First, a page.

“The initial implementation phase is going to be critical,” Gillus told The Real News. “We need to get all of these programs set up in a way where the community is engaged. Now, we need to work on rulemaking, regulation, and implementation processes so that all programs serve the communities as designed.”

In the wake of passing this historic legislation, Illinois Governor J.B. Pritzker appointed Gillus as a Member of the IL Future of Work Task Force in the administration. The task force’s charge is to identify emerging technologies that could significantly impact employment, wages, and skill requirements in the state. Gillus is excited about the work ahead.

“Now is a great time to be an engineer, especially an engineer of color. We have big problems to solve that cut across every socio-economic, political, and cultural group. Climate change affects everyone,” Gillus said. “We need diverse problem solvers to bring new and innovative ideas to the table in order to save our planet. The Climate and Equitable Jobs Act is an important step in that process, but we need more community leaders, clean energy workers, scientists, and engineers to accomplish our goals. As I said at the bill signing, ‘…let’s get to work! There is much to do.’”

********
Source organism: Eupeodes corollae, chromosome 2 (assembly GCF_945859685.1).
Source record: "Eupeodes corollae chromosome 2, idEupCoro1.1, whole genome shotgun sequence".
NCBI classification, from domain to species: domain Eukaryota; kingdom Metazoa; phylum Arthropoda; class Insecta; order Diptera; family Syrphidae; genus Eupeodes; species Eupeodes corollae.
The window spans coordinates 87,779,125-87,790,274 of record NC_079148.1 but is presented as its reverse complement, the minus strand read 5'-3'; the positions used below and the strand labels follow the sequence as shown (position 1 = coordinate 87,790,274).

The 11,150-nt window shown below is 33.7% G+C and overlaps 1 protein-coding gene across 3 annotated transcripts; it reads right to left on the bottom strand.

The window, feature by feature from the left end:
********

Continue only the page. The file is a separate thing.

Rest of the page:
In recognition of the work Gillus put into the success of Illinois’ Climate and Equity Jobs Act, the IL Environmental Council presented him with the Karen May Green Caucus Advocacy Award during their annual awards ceremony held October 5, 2021.

“The green caucus is a block of IL legislators who have fought to protect the environment and who had a tremendous impact on passing the Climate and Equitable Jobs Act,” said Gillus. “To be recognized by them and the IL Environmental Council is a humbling experience and a great honor.”



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October 5, 2021


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Now is a great time to be an engineer, especially an engineer of color. We have big problems to solve that cut across every socio-economic, political, and cultural group. Climate change affects everyone. We need diverse problem solvers to bring new and innovative ideas to the table in order to save our planet. The Climate and Equitable Jobs Act is an important step in that process, but we need more community leaders, clean energy workers, scientists, and engineers to accomplish our goals.

Alumnus Delmar Gillus (B.S. ’93, mechanical engineering)